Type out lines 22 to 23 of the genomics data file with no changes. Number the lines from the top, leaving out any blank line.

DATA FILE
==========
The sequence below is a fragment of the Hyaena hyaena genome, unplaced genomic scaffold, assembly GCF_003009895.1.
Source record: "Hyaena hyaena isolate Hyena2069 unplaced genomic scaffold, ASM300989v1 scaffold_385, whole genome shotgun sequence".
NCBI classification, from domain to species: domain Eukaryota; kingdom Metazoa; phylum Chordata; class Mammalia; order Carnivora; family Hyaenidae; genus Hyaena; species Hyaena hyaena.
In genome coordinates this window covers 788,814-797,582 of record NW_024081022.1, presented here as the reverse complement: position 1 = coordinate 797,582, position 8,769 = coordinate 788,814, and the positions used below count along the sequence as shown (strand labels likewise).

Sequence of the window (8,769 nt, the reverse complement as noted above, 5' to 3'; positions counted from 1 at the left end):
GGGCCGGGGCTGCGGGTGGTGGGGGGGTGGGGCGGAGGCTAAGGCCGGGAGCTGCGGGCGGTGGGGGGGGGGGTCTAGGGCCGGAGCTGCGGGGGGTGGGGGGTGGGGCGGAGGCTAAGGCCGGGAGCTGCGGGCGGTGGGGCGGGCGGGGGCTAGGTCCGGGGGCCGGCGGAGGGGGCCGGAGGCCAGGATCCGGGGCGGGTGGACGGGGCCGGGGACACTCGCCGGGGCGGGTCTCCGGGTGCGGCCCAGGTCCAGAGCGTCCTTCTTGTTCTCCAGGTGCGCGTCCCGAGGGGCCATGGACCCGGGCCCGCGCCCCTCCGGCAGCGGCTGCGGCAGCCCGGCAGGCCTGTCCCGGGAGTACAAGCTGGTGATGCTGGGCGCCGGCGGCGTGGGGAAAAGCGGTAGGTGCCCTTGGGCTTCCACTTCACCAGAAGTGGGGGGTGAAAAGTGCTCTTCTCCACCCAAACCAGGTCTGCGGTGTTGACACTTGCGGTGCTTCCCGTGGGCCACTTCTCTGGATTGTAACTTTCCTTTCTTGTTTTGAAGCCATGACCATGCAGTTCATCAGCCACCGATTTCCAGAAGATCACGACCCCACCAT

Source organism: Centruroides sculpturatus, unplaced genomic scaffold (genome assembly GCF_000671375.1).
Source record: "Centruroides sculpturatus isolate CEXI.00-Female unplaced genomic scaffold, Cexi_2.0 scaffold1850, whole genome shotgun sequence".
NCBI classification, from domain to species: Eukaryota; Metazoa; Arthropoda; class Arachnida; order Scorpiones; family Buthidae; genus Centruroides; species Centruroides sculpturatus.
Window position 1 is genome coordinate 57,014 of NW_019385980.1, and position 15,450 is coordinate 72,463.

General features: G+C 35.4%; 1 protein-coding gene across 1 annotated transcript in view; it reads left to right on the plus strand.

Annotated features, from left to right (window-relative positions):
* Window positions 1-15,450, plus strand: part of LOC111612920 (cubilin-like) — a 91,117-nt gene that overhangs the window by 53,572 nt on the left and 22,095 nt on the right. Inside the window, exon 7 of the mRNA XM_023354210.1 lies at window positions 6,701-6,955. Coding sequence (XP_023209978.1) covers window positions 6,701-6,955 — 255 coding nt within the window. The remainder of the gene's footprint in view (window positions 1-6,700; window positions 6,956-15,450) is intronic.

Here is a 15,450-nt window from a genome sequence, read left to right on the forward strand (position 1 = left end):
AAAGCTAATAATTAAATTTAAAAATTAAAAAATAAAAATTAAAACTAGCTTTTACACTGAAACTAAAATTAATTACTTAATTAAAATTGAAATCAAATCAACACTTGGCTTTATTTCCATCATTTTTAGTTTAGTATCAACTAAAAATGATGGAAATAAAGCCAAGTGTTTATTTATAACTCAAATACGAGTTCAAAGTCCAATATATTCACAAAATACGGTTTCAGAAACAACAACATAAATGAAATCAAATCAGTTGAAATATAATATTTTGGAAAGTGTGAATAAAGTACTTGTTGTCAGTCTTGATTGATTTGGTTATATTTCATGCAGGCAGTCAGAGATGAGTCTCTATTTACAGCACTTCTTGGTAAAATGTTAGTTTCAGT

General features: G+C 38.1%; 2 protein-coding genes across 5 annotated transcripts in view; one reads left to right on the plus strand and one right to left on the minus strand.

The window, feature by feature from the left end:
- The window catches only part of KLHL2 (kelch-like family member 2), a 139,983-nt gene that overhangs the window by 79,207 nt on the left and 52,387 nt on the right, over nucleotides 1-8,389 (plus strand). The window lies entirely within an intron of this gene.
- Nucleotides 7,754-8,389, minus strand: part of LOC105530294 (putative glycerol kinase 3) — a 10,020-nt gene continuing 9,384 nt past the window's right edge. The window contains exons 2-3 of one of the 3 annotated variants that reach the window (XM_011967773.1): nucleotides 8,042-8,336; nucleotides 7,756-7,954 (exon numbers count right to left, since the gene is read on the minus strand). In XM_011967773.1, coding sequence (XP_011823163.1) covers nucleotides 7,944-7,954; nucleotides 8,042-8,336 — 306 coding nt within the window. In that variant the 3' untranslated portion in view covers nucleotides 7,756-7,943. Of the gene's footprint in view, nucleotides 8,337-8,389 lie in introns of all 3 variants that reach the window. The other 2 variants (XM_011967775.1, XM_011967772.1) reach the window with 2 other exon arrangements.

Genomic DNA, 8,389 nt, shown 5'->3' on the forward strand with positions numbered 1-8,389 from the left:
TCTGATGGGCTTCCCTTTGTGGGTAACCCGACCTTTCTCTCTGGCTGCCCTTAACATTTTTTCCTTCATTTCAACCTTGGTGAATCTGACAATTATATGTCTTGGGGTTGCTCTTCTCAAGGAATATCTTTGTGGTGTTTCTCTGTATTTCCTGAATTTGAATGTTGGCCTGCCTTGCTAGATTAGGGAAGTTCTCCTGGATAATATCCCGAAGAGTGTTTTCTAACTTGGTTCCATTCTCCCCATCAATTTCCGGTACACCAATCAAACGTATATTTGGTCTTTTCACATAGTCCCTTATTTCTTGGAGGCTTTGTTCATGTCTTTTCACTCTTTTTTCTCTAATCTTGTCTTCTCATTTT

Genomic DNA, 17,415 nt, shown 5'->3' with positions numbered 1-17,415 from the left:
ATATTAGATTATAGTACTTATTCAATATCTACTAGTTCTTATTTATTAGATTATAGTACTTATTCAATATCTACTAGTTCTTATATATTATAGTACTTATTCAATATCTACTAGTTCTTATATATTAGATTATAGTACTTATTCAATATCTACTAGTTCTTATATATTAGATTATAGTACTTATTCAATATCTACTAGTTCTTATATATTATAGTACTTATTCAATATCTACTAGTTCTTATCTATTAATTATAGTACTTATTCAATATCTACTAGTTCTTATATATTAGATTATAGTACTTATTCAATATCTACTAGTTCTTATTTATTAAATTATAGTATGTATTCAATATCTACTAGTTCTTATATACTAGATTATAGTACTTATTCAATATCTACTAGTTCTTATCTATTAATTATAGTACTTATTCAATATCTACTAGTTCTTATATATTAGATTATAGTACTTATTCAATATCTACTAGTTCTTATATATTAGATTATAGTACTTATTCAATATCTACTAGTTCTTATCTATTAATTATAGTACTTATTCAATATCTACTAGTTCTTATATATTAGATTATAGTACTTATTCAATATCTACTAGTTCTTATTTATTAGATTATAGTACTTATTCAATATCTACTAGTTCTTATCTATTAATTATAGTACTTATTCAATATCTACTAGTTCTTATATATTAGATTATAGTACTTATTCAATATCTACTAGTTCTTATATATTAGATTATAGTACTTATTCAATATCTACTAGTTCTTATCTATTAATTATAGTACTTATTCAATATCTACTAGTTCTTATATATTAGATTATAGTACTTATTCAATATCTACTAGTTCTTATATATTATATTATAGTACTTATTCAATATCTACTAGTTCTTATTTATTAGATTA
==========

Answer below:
Genomic DNA, 17,415 nt, shown 5'->3' with positions numbered 1-17,415 from the left:
ATATTAGATTATAGTACTTATTCAATATCTACTAGTTCTTATTTATTAGATTATAGTACTTATTCAATATCTACTAGTTCTTATATATTATAGTACTTATTCAATATCTACTAGTTCTTATATATTAGATTATAGTACTTATTCAATATCTACTAGTTCTTATATATTAGATTATAGTACTTATTCAATATCTACTAGTTCTTATATATTATAGTACTTATTCAATATCTACTAGTTCTTATCTATTAATTATAGTACTTATTCAATATCTACTAGTTCTTATATATTAGATTATAGTACTTATTCAATATCTACTAGTTCTTATTTATTAAATTATAGTATGTATTCAATATCTACTAGTTCTTATATACTAGATTATAGTACTTATTCAATATCTACTAGTTCTTATCTATTAATTATAGTACTTATTCAATATCTACTAGTTCTTATATATTAGATTATAGTACTTATTCAATATCTACTAGTTCTTATATATTAGATTATAGTACTTATTCAATATCTACTAGTTCTTATCTATTAATTATAGTACTTATTCAATATCTACTAGTTCTTATATATTAGATTATAGTACTTATTCAATATCTACTAGTTCTTATTTATTAGATTATAGTACTTATTCAATATCTACTAGTTCTTATCTATTAATTATAGTACTTATTCAATATCTACTAGTTCTTATATATTAGATTATAGTACTTATTCAATATCTACTAGTTCTTATATATTAGATTATAGTACTTATTCAATATCTACTAGTTCTTATCTATTAATTATAGTACTTATTCAATATCTACTAGTTCTTATATATTAGATTATAGTACTTATTCAATATCTACTAGTTCTTATATATTATATTATAGTACTTATTCAATATCTACTAGTTCTTATTTATTAGATTA